Joël Reland dissects the news that the UK and EU have reached an agreement on the UK’s re-entry into Horizon Europe. He argues that although the Horizon deal is a success, the difficulty reaching an agreement – despite mutual interest – highlights how challenging it is to build a closer relationship with the EU.
The UK and EU have reached agreement on the UK’s re-association to EU programmes Horizon Europe. This, on the face of it, is evidence of increasing warmth in bilateral relations. Yet the process also hints at reasons to be cautious when it comes to imagining the future of this relationship.
Horizon Europe is a €96bn EU programme which funds scientific research and innovation. Horizon has been an especially hot topic because researchers at UK universities have historically been some of the biggest beneficiaries of the scheme – which offers unparalleled funding and international collaboration opportunities – but they lost access because of Brexit.
The UK-EU Trade and Cooperation Agreement (TCA), which took effect in 2021, says the Parties ‘have agreed that the United Kingdom participates’ in Horizon. However, it did not specify the terms of the UK’s association. This was subject to further negotiation between the UK and EU, and talks broke down owing to acrimony over the Northern Ireland Protocol Bill.
That impasse was broken by the Windsor Framework, agreed in March 2023, which was widely seen as improving the ‘mood music’ in UK-EU relations. Earlier this summer, James Cleverly spoke of a new era of “close and friendly UK-EU cooperation”. And now we have the Horizon deal.
So far so optimistic. Yet, the negotiations over Horizon can also be viewed another way.
Horizon was presented as the lowest-hanging of fruit, to be quickly picked off in a new era of harmonious relations. Before the Windsor Framework was even finalised, European Commission President Ursula von der Leyen was talking it up as “good news for scientists and researchers” on both sides, anticipating that discussions on Horizon would begin “immediately”.
Yet agreement remained tantalisingly out of reach for another four months, with disputes centring on the UK’s financial contribution and on a ‘correction mechanism’ to limit how much more associate members can take out than they put in.
The UK government press release stresses that the new deal offers ‘improved financial terms for the UK’s participation’, including a ‘clawback’ mechanism which compensates the UK should its scientists receive significantly less money than it puts in. Value for the ‘UK taxpayer’ is mentioned seven times.
It was probably a wise decision for the two parties to take their time and come to an agreement which is mutually satisfactory and thus more likely to endure.
Yet the process merely serves to underline how difficult it is to build a closer relationship with the EU. This was an agreement which was already anticipated in a legally-binding trade agreement, and which politicians on both sides actively supported. Yet it still took years of rancorous negotiations to get it over the line. The UK had even begun mapping out its alternative to Horizon.
So, what does this tell us about other areas where cooperation could theoretically be deepened?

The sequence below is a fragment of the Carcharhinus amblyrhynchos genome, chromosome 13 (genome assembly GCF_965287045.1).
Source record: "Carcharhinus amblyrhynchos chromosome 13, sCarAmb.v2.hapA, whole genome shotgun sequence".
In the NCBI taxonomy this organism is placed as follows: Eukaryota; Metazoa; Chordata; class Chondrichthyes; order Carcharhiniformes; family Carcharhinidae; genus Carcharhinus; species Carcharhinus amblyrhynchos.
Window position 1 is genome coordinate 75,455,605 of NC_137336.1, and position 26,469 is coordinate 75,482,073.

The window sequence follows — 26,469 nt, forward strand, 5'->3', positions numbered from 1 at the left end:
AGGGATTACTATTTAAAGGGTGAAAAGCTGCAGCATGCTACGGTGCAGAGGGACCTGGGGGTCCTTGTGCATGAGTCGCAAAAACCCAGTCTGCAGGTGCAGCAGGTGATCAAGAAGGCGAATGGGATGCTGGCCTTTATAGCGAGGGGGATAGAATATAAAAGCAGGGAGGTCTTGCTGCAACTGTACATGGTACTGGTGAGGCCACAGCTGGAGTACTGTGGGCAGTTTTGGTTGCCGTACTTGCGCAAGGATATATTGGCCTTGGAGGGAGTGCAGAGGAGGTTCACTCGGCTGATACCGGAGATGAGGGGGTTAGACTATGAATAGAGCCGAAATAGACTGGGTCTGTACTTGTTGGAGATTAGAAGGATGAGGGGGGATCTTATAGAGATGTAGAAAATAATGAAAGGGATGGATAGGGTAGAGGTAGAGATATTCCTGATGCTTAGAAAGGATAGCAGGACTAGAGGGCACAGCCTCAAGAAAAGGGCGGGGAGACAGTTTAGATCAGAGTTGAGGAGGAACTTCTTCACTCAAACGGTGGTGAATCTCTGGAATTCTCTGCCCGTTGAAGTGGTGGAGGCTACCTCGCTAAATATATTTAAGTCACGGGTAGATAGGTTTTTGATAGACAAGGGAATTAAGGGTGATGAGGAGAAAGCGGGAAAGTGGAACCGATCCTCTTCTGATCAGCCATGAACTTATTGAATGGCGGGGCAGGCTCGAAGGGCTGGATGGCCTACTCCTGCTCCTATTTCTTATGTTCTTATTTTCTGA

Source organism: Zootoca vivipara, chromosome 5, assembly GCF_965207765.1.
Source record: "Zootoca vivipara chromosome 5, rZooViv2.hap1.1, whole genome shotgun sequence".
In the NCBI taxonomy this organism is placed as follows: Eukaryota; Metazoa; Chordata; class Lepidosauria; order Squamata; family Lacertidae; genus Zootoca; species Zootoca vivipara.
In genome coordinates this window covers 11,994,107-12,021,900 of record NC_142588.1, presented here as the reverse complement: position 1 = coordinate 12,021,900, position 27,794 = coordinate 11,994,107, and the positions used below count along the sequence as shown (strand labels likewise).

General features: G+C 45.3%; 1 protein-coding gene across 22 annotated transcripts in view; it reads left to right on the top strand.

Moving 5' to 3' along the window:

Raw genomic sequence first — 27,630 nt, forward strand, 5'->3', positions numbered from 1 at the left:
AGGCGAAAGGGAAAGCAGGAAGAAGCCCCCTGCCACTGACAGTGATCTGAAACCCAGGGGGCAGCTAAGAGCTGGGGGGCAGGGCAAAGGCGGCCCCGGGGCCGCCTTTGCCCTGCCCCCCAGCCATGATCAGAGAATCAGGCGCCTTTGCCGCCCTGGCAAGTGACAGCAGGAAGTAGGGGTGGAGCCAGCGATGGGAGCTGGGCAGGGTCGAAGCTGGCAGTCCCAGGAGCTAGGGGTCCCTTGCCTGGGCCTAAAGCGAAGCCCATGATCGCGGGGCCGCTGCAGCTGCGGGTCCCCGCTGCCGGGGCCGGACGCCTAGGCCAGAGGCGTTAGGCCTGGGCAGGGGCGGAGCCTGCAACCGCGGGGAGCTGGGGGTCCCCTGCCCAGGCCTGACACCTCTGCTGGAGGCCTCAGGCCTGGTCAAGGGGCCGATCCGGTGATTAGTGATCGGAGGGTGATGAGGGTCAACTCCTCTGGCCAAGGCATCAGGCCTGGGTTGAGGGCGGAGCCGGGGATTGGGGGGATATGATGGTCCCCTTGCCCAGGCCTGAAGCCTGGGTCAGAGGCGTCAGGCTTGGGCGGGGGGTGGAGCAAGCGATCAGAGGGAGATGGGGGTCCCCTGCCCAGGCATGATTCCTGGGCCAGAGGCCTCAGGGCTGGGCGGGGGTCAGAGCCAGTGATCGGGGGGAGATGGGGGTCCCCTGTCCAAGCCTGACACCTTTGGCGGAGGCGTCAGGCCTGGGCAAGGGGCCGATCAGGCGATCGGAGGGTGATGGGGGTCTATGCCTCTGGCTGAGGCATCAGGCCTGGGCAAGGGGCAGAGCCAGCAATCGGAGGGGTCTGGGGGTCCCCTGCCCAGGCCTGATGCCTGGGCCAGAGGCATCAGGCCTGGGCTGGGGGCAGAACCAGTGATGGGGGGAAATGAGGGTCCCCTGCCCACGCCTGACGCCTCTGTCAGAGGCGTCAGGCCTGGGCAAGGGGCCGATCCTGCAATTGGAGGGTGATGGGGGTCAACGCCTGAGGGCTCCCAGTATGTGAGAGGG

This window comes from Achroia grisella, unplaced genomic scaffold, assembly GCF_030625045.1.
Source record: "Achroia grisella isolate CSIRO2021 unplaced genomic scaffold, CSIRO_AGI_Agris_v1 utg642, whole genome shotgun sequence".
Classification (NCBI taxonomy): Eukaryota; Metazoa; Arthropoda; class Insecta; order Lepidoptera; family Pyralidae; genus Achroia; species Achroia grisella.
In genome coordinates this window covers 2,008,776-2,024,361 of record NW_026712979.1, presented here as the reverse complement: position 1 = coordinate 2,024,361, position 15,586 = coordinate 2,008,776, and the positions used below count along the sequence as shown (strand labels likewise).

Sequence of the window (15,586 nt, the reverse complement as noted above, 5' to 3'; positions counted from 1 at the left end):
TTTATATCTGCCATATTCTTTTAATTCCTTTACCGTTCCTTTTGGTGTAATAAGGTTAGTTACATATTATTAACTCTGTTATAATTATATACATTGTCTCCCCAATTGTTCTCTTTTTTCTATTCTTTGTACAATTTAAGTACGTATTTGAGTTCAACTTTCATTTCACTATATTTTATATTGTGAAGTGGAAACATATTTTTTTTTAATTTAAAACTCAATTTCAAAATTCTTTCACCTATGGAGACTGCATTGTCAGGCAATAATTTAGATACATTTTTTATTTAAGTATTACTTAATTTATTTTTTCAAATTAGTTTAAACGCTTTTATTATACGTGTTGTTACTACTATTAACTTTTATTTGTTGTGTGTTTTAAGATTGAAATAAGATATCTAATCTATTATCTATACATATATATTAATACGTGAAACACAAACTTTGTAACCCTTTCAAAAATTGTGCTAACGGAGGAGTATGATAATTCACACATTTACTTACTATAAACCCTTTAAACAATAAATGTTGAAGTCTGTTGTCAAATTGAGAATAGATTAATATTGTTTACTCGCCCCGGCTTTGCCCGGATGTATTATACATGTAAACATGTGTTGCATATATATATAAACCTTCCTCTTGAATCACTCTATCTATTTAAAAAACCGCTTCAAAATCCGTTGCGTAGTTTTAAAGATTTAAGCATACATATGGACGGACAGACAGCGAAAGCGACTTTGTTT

Issues involving financial contributions, and which stray into sensitive economic territory, are proving challenging to resolve – even where there appears to be a clear mutual benefit for both sides.
Another apparent easy fix is grace period set out in the TCA for rules-of-origin requirements for electric vehicles. Manufacturers on both sides of the Channel fear 10% tariffs on their exports from the start of 2024 unless this is extended. Yet no such agreement has been found, despite the apparent mutual interest. An EU desire to address declining domestic battery manufacturing seems to be the chief cause.
Now imagine a future Labour government which wants an agreement on veterinary standards or mutual recognition of conformity assessments. The EU would again put its own interests front and centre: demanding UK alignment, now and in the future, with a wide range of regulations, and would also seek strong binding safeguards on the UK to ensure it upheld those regulations in good faith. These would require a technical and wide-reaching negotiation, as would any attempt to secure enhanced provisions on labour mobility or financial services.
Any one of those negotiations – let alone a package of reforms – would make the Horizon and rules-of-origin talks seem like a doddle. Assuming, that is, the EU is even interested in such a process given its aversion to ‘cherry-picking’, deep Brexit fatigue in Brussels, and the fact that the EU has largely moved on to what it sees as more important issues including the accession of future members.
A better indication of the direction of relations is to be found in reading between the lines of Cleverly’s “close and friendly” speech. This was notable for the sheer range of areas where he expressed the hope that the UK and EU could make progress: security, migration, energy and AI.
What is significant about these issues is that none of them seemingly entail treaty-level negotiations, revision of the TCA, or financial contributions. Each would likely be governed by a memorandum of understanding or something similar, committing the parties, perhaps, to strategic dialogue but no formal, binding obligations.
The current government clearly sees such informal, ad hoc alliances as the path forward. Indeed, the clearest progress that has been made since Windsor has taken this form: an MoU on financial services cooperation, another close to agreement on mobility, and talks set to begin on enhanced information exchange on competition and migration.
This is the path of least resistance for the UK and EU if they want to make further progress in the relationship. For anything more, Horizon provides a salutary warning.
By Joël Reland, Research Associate, UK in a Changing Europe.